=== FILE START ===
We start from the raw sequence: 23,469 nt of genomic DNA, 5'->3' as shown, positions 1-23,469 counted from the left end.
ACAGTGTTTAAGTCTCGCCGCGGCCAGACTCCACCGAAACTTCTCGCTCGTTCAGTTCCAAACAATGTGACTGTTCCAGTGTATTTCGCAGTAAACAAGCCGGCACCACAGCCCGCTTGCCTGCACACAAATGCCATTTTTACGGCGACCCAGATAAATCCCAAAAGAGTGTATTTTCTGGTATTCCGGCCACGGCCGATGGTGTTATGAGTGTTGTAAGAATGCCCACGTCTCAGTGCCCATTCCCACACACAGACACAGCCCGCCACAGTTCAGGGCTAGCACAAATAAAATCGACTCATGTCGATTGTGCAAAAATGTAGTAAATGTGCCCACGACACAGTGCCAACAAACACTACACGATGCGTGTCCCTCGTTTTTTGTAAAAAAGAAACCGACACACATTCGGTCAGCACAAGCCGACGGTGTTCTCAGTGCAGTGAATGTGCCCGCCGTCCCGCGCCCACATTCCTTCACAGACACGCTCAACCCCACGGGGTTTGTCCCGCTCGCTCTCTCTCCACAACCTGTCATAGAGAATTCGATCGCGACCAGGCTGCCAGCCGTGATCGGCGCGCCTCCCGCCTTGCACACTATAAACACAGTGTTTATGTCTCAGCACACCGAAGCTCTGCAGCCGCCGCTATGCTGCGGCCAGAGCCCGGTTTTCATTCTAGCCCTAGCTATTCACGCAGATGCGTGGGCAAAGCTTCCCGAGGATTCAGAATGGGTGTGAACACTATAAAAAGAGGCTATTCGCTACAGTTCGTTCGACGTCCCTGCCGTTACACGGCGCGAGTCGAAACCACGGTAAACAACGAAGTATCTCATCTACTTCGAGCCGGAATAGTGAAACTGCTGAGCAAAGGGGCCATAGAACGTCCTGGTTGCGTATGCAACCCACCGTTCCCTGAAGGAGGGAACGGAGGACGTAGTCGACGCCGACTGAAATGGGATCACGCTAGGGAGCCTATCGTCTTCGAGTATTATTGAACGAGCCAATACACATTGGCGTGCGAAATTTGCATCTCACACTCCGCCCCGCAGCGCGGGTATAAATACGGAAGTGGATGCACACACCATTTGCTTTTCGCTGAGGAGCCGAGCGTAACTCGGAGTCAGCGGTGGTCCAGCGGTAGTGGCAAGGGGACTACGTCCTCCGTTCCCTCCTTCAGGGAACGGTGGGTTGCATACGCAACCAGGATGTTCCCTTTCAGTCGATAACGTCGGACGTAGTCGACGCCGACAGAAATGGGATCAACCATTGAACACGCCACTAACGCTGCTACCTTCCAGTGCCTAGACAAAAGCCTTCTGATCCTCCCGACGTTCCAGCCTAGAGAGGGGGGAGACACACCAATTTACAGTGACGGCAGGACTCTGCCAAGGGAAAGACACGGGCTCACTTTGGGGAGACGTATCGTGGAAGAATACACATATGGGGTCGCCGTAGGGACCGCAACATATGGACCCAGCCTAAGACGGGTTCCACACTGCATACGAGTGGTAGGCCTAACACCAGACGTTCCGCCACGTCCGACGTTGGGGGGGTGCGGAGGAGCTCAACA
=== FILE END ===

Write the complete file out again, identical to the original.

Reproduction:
We start from the raw sequence: 23,469 nt of genomic DNA, 5'->3' as shown, positions 1-23,469 counted from the left end.
ACAGTGTTTAAGTCTCGCCGCGGCCAGACTCCACCGAAACTTCTCGCTCGTTCAGTTCCAAACAATGTGACTGTTCCAGTGTATTTCGCAGTAAACAAGCCGGCACCACAGCCCGCTTGCCTGCACACAAATGCCATTTTTACGGCGACCCAGATAAATCCCAAAAGAGTGTATTTTCTGGTATTCCGGCCACGGCCGATGGTGTTATGAGTGTTGTAAGAATGCCCACGTCTCAGTGCCCATTCCCACACACAGACACAGCCCGCCACAGTTCAGGGCTAGCACAAATAAAATCGACTCATGTCGATTGTGCAAAAATGTAGTAAATGTGCCCACGACACAGTGCCAACAAACACTACACGATGCGTGTCCCTCGTTTTTTGTAAAAAAGAAACCGACACACATTCGGTCAGCACAAGCCGACGGTGTTCTCAGTGCAGTGAATGTGCCCGCCGTCCCGCGCCCACATTCCTTCACAGACACGCTCAACCCCACGGGGTTTGTCCCGCTCGCTCTCTCTCCACAACCTGTCATAGAGAATTCGATCGCGACCAGGCTGCCAGCCGTGATCGGCGCGCCTCCCGCCTTGCACACTATAAACACAGTGTTTATGTCTCAGCACACCGAAGCTCTGCAGCCGCCGCTATGCTGCGGCCAGAGCCCGGTTTTCATTCTAGCCCTAGCTATTCACGCAGATGCGTGGGCAAAGCTTCCCGAGGATTCAGAATGGGTGTGAACACTATAAAAAGAGGCTATTCGCTACAGTTCGTTCGACGTCCCTGCCGTTACACGGCGCGAGTCGAAACCACGGTAAACAACGAAGTATCTCATCTACTTCGAGCCGGAATAGTGAAACTGCTGAGCAAAGGGGCCATAGAACGTCCTGGTTGCGTATGCAACCCACCGTTCCCTGAAGGAGGGAACGGAGGACGTAGTCGACGCCGACTGAAATGGGATCACGCTAGGGAGCCTATCGTCTTCGAGTATTATTGAACGAGCCAATACACATTGGCGTGCGAAATTTGCATCTCACACTCCGCCCCGCAGCGCGGGTATAAATACGGAAGTGGATGCACACACCATTTGCTTTTCGCTGAGGAGCCGAGCGTAACTCGGAGTCAGCGGTGGTCCAGCGGTAGTGGCAAGGGGACTACGTCCTCCGTTCCCTCCTTCAGGGAACGGTGGGTTGCATACGCAACCAGGATGTTCCCTTTCAGTCGATAACGTCGGACGTAGTCGACGCCGACAGAAATGGGATCAACCATTGAACACGCCACTAACGCTGCTACCTTCCAGTGCCTAGACAAAAGCCTTCTGATCCTCCCGACGTTCCAGCCTAGAGAGGGGGGAGACACACCAATTTACAGTGACGGCAGGACTCTGCCAAGGGAAAGACACGGGCTCACTTTGGGGAGACGTATCGTGGAAGAATACACATATGGGGTCGCCGTAGGGACCGCAACATATGGACCCAGCCTAAGACGGGTTCCACACTGCATACGAGTGGTAGGCCTAACACCAGACGTTCCGCCACGTCCGACGTTGGGGGGGTGCGGAGGAGCTCAACA